With the game now behind us, the party revved back up. Only now, the festivities moved to a private residence. The owners were proprietors of a general store in Oxford – another generation maintaining their position and safeguarding the family business. They were pillars of the community and their house dated from the 1850’s. History and patina stood front and center – along with the folklore.

The resident matriarch was in her 70’s, resplendent with perfect posture and a commanding presence not unlike that of Kathryn Hepburn. Though disappointed with the game’s outcome, she cheerfully pointed out, “The boys gave it their best, no need for anyone’s head to hang as a result.” By God, there weren’t going to be any whiny babies here. Not at her house. Not on her watch.

At one point, the thirty-odd guests jumped to crisp attention and formed a receiving line when the mother of our hostess arrived. I was off in another room noodling on a piano, wondering about all the fuss. I quickly absorbed yet another tradition, and realized that not joining the crowd to “pay my respects” to “Mama” was a certain breach of etiquette. I had more than sand to brush off my languid, California feet.

Soon after, I piped up and asked for a tour around the various rooms, commenting on many of the exquisite pieces of furniture and the deep, rich history. We made our way to the dining room where the main table included a piece of glass better than an inch thick. It rested on what looked like two massive columns – obviously cut down to size and probably the remains of some former, big entry way.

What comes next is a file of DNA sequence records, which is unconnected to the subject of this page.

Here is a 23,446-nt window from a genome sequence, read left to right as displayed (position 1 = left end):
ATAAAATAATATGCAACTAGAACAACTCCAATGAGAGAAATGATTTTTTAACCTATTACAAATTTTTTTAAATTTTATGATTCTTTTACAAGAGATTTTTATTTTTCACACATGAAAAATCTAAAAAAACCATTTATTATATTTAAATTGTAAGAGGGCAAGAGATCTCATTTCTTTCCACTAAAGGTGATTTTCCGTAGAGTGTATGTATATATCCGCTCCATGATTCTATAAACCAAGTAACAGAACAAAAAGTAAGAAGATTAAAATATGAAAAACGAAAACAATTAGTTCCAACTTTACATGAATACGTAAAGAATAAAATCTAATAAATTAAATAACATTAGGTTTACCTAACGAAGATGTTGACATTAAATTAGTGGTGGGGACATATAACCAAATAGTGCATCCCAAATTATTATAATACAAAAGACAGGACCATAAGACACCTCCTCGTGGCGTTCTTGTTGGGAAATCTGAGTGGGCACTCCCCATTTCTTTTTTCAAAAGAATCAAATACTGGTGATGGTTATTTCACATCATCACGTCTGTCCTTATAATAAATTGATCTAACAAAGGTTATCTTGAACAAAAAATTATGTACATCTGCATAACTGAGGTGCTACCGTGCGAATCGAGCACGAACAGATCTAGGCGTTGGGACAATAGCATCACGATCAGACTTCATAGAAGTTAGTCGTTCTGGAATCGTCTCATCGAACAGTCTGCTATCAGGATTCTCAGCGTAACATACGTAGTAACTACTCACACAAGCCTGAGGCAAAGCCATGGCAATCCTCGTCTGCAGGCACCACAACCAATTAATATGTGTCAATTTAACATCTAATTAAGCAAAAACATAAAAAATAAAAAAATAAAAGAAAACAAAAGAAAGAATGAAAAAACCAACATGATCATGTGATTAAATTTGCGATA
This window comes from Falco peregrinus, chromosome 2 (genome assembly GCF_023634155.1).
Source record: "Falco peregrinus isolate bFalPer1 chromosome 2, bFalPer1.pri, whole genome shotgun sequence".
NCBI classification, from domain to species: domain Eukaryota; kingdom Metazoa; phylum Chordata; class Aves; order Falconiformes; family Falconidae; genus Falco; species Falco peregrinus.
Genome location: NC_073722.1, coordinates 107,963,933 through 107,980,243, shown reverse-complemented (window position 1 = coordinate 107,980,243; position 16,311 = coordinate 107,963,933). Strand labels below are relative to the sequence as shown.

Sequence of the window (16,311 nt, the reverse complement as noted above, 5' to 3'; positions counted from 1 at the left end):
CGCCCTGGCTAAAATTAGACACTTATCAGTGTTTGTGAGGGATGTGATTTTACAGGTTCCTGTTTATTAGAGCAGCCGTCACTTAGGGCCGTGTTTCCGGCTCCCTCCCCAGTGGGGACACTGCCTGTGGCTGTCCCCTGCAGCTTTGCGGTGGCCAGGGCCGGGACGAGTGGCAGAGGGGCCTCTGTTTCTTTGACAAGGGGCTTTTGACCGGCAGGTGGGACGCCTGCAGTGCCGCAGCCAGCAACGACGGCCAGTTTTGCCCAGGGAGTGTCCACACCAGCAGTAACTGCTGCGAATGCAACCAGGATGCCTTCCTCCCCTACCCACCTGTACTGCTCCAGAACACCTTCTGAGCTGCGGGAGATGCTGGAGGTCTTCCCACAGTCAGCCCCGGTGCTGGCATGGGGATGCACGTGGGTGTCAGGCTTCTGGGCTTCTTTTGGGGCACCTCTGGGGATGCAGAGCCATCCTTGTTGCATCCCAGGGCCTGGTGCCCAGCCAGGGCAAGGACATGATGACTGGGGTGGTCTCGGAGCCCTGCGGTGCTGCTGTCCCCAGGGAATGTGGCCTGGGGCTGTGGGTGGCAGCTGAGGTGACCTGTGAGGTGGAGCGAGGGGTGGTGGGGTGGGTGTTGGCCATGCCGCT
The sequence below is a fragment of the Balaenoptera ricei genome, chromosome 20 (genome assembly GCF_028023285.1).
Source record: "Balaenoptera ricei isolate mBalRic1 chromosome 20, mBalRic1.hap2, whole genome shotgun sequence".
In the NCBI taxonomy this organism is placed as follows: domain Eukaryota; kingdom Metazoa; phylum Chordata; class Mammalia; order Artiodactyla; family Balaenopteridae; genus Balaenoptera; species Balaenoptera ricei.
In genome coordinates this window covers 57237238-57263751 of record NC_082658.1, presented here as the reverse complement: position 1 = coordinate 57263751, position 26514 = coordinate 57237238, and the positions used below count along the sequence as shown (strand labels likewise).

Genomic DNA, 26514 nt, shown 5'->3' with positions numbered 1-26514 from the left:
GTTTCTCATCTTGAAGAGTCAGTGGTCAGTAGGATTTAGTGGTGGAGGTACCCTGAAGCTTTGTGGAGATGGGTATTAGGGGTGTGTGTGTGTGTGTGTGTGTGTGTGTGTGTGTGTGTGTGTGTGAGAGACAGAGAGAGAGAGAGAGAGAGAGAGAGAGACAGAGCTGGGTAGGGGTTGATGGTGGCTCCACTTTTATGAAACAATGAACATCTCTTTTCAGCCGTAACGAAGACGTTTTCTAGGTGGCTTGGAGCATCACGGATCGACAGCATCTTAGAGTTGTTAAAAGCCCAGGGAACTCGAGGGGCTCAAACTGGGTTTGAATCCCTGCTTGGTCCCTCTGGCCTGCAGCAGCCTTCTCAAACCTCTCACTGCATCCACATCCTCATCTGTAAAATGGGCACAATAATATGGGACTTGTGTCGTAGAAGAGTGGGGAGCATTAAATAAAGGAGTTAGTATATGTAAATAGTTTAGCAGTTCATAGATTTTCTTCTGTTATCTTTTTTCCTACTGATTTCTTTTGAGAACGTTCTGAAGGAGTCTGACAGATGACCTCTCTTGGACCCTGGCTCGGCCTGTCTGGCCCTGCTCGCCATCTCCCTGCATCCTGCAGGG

I mentioned the table, especially the beauty of the columns, and inquired about their origin. Immediately, our hostess, the epitome of style, charm, and grace all evening long, turned bitter and sour and full of rancor. I would soon discover why.

She menacingly turned toward me, and with her face tightened down like a vice, said, “That’s all that’s left after they came and burned the courthouse down.” Then her eyes got even bigger. Sensing a foreigner in her midst, in a very cold and accusatory voice she said, “By the way Will, where are you from?”

I said a fast prayer. I needed a save, right here, right now. My prayer was granted. I took a breath and casually replied, “Well, Ma’am, I wasn’t born in the South, but I got here quick as I could.” She backed off only slightly, then muttered as she walked away, “Well, you did the best you could.”

Will Nelson

Will Nelson

Will Nelson is a Buford resident and his company, teaches office workers successful strategies for mind and body. He can be reached at 678-900-0270 or [email protected]

  1. How true. What is really strange is that Democrats, who are supposedly so sensitive to other people’s needs, haven’t been able to capitalize on the store southerners put on tradition and etiquette. Obama tries his best to be polite, but progressive Democrats keep begging for a fight. They don’t score any points when they don’t stand up to the vandals plotting the destruction of Social Security either. Trying is more important than winning. At least, that’s my take.

  2. Great story, Will. I’m a transplanted Yankee myself, and you’ve really captured “Southerness”, here. Thanks for a goody to start my day with.

  3. Will Nelson

    Glad you liked it. I have a few more stories.. I have met some wonderful people down here, vibrant and unpretentious.

  4. Frank Povah

    Good on, Will – to those surviving traditions I would add politeness. Perhaps ot on the raod, but certainly in contact between humans.